ICD-10 Diagnosis Code D59.8

Other acquired hemolytic anemias

Diagnosis Code D59.8

ICD-10: D59.8
Short Description: Other acquired hemolytic anemias
Long Description: Other acquired hemolytic anemias
This is the 2017 version of the ICD-10-CM diagnosis code D59.8

Code Classification
  • Diseases of the blood and blood-forming organs and certain disorders involving the immune mechanism
    • Hemolytic anemias (D55-D59)
      • Acquired hemolytic anemia (D59)

Information for Medical Professionals

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The ICD-10 and ICD-9 GEMs are used to facilitate linking between the diagnosis codes in ICD-9-CM and the new ICD-10-CM code set. The GEMs are the raw material from which providers, health information vendors and payers can derive specific applied mappings to meet their needs.

  • Acquired Heinz body anemia
  • Acquired hemoglobinopathy
  • Acquired hemolytic anemia associated with acquired immunodeficiency syndrome
  • Acquired spherocytosis
  • Acquired stomatocytosis
  • Anemia associated with acquired immunodeficiency syndrome
  • Anemia due to abnormality extrinsic to the red cell
  • Anemia due to isoimmunization
  • Anemia due to mechanical damage
  • Stomatocytosis
  • Traumatic hemolytic anemia

Information for Patients


Also called: Iron poor blood

If you have anemia, your blood does not carry enough oxygen to the rest of your body. The most common cause of anemia is not having enough iron. Your body needs iron to make hemoglobin. Hemoglobin is an iron-rich protein that gives the red color to blood. It carries oxygen from the lungs to the rest of the body.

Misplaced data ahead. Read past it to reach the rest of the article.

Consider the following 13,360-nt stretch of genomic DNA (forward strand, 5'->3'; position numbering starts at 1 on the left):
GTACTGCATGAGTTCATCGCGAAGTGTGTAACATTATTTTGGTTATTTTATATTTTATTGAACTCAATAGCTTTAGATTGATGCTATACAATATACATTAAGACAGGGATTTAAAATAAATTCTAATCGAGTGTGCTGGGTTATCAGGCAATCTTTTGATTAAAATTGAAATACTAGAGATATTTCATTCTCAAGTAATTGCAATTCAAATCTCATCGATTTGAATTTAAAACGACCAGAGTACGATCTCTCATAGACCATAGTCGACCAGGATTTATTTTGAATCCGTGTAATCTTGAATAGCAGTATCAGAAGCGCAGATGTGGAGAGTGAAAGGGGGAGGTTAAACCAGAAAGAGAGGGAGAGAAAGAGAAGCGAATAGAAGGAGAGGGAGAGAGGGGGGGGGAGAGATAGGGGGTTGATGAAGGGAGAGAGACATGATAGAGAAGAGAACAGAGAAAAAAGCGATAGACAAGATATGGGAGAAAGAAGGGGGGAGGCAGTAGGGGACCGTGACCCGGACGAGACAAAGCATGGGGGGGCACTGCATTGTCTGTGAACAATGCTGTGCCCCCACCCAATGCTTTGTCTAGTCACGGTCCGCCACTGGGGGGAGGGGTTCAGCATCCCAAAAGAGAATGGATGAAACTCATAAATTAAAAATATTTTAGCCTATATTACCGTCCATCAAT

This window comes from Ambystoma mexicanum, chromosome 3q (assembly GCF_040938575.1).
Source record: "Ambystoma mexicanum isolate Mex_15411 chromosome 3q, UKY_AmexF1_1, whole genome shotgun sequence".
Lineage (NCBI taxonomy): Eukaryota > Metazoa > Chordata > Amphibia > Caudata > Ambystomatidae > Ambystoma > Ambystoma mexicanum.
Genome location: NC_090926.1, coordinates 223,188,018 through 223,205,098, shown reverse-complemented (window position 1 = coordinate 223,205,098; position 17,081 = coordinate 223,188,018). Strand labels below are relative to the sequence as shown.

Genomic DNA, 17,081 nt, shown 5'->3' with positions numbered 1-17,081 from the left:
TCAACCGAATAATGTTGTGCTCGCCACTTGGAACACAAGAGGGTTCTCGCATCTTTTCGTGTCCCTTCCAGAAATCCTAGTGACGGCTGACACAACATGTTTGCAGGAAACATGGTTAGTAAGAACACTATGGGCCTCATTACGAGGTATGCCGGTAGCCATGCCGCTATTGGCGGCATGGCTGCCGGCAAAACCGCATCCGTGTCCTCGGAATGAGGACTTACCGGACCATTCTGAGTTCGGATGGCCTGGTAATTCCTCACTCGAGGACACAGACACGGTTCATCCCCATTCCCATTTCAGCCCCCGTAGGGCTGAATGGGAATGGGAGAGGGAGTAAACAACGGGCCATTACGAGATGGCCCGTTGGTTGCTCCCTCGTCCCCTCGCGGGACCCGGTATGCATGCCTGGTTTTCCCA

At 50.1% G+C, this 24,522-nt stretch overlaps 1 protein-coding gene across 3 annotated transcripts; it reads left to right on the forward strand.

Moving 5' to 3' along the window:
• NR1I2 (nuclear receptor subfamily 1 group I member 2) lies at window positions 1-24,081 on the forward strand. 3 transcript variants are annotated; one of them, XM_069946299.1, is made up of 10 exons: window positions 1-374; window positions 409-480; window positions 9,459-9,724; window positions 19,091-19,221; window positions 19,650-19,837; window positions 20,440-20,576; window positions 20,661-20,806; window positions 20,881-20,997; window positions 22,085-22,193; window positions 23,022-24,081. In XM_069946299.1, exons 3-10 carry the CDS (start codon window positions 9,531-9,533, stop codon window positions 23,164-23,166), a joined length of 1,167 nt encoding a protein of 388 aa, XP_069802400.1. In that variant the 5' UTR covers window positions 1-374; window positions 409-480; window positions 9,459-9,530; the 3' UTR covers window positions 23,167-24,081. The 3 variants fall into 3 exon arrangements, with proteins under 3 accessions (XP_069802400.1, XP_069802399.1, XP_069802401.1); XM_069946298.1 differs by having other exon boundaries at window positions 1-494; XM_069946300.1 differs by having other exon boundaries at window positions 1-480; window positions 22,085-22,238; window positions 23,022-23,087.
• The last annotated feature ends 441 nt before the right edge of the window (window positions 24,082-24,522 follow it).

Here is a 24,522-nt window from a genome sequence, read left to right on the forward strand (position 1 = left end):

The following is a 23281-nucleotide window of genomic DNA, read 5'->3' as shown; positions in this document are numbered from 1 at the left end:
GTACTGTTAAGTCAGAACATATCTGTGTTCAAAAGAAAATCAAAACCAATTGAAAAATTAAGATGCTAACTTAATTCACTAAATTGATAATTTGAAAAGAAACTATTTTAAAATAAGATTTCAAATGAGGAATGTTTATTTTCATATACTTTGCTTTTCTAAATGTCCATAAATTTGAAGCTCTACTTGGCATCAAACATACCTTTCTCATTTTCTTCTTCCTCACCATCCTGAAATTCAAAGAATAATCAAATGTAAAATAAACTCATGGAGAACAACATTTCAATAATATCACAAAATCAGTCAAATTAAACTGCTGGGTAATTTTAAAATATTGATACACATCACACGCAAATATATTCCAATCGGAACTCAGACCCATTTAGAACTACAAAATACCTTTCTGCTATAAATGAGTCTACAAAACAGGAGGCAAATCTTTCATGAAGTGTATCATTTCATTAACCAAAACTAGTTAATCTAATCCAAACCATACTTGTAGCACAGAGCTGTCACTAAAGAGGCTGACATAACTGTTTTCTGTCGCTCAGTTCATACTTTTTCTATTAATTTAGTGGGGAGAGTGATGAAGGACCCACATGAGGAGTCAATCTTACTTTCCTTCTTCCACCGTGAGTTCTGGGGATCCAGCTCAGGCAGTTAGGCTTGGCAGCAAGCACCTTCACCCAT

Anemia has three main causes: blood loss, lack of red blood cell production, and high rates of red blood cell destruction.

Conditions that may lead to anemia include

  • Heavy periods
  • Pregnancy
  • Ulcers
  • Colon polyps or colon cancer
  • Inherited disorders
  • A diet that does not have enough iron, folic acid or vitamin B12
  • Blood disorders such as sickle cell anemia and thalassemia, or cancer
  • Aplastic anemia, a condition that can be inherited or acquired
  • G6PD deficiency, a metabolic disorder

Anemia can make you feel tired, cold, dizzy, and irritable. You may be short of breath or have a headache.

Your doctor will diagnose anemia with a physical exam and blood tests. Treatment depends on the kind of anemia you have.

NIH: National Heart, Lung, and Blood Institute

  • Anemia
  • Anemia - B12 deficiency
  • Anemia caused by low iron -- infants and toddlers
  • Anemia of chronic disease
  • Anemia of Inflammation and Chronic Disease - NIH
  • Ferritin blood test
  • Hemolytic anemia
  • Iron deficiency anemia
  • Managing Chemotherapy Side Effects: Anemia - NIH - Easy-to-Read (National Cancer Institute)
  • Pernicious anemia
  • Vitamin B12 level

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